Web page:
The late Odis “Oats” LeGrand, his wife Eunice and son Steve moved to Fergus Falls from Felton, northeast of Moorhead, in 1952.
Over the years LeGrand had four roles in Fergus Falls as a physical education teacher, coach, summer recreation director and radio sports announcer.
His thinking cap was always on.
Don Walseth of the Fergus Falls High School Class of 1957 recalls the summer of 1954 when Oats cobbled together a baseball team of 15-year-olds.
“I was on the team which today would be considered Babe Ruth age players,” Walseth said.
“Oats arranged for us to play in the Sunday North Star League against towns such as Menahga and Sebeka. With old Fergus Red Sox town team uniforms and some equipment, we were ready to play.”
The family of Walseth’s classmate and teammate Dave Landberg provided team members with one of the vehicles to use on the road, a 1947 Chrysler touring car.
“This car was so worn out that the front wheels would shimmy at speeds between 20 and 40 miles per hour,” Walseth said.
One Sunday the Fergus Falls team traveled to play a game at Sebeka, north of Wadena and east of Perham.
“Apparently, the people in Sebeka had been partying quite heavily Saturday night. This continued into Sunday,” Walseth said.
As the game progressed, Sebeka led by one run. That one run held up until late in the game.
“I was on base with the tying run when Chuck Weiss got up to bat,” Walseth said. “Chuck hit a line drive home run. As I rounded third base whiskey bottles, beer bottles and whatever they could throw came sailing over the fence.”
Walseth surmises that some Sebeka fans simply could not accept the fact that a bunch of kids from Fergus Falls had beaten their hometown baseball team.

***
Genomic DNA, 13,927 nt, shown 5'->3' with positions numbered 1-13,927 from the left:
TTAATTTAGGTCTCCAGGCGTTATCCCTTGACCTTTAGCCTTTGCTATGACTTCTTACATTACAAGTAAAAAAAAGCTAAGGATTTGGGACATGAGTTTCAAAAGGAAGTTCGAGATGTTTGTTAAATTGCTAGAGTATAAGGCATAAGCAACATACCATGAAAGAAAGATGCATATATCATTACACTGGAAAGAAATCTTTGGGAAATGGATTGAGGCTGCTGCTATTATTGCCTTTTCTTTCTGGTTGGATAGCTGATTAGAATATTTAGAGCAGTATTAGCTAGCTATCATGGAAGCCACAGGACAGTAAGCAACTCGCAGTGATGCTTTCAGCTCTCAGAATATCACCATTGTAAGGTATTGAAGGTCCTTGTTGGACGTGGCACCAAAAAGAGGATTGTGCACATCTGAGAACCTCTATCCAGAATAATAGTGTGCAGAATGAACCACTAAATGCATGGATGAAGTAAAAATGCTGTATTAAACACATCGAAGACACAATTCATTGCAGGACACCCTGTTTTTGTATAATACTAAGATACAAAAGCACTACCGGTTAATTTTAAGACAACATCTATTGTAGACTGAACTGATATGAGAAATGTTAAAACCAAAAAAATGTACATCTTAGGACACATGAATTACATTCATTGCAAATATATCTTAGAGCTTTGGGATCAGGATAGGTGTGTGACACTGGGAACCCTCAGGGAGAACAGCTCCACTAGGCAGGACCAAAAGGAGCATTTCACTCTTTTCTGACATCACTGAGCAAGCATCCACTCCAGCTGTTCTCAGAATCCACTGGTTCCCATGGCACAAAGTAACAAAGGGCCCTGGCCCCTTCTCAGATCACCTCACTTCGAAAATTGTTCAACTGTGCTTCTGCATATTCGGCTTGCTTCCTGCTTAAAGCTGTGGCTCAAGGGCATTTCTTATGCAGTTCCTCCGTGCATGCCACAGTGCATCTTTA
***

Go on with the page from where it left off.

“Needless to say, we packed up and, with a police escort, left town quickly,” Walseth said.
Even as 15-year-olds, teammates could see that Weiss was an exceptionally talented athlete. Four decades later, in 1994, LeGrand said that Weiss was far and away the best local athlete he had seen during his many years of working in Fergus Falls.
Weiss, who also starred in football and basketball, later became a star fullback at the University of Colorado. He died this year in mid-March in San Jose, California.
“Chuck was more than just a teammate. He was like a coach who taught us how to win,” Walseth said. “He also had a positive effect on the younger athletes in Fergus Falls.
“Chuck’s passing has really affected me and I am still trying to wrap my head around it. He will be dearly missed.”
Walseth has a closing send-off to his classmate and friend.
“Happy trails Chuck. I’m sure we will meet again.”
Oats and the grand
days at Pebble Lake
Pebble Lake’s waterfront, 2 miles south of Fergus Falls, buzzed with activity during the morning hours in the 1950s and 1960s. Swim classes, under the direction of summer recreation director Oats LeGrand, were held at 9, 10 and 11 a.m.
Middle school and YMCA pools weren’t available in Fergus Falls until the late 1960s and early 1970s.
The wave of baby boomers desiring swimming classes at Pebble Lake, under the direction of LeGrand, topped 2,000 kids in 1962. They represented children born in the years following World War II, starting in 1946.
Some Pebble Lake lifeguards and swimming instructors, working for LeGrand, included Loren Woolson, Myron Johnson, Chuck Hyslop, Mary Rockwood, Beth Lightfoot, Marilyn Hoff, Dean Nelson, Terry Keane, Mary Severn, Gayle Beecher and Joe Edlund.
Close to a half century ago the Pebble Lake beach was three times what it is today, and much farther into the lake itself. In 1962 there were two diving towers and one floating raft, in addition to docks.
Back then the changing rooms and snack bar were located on the east side of the waterfront.
Tom Hintgen is a longtime Daily Journal columnist. His column appears Saturdays.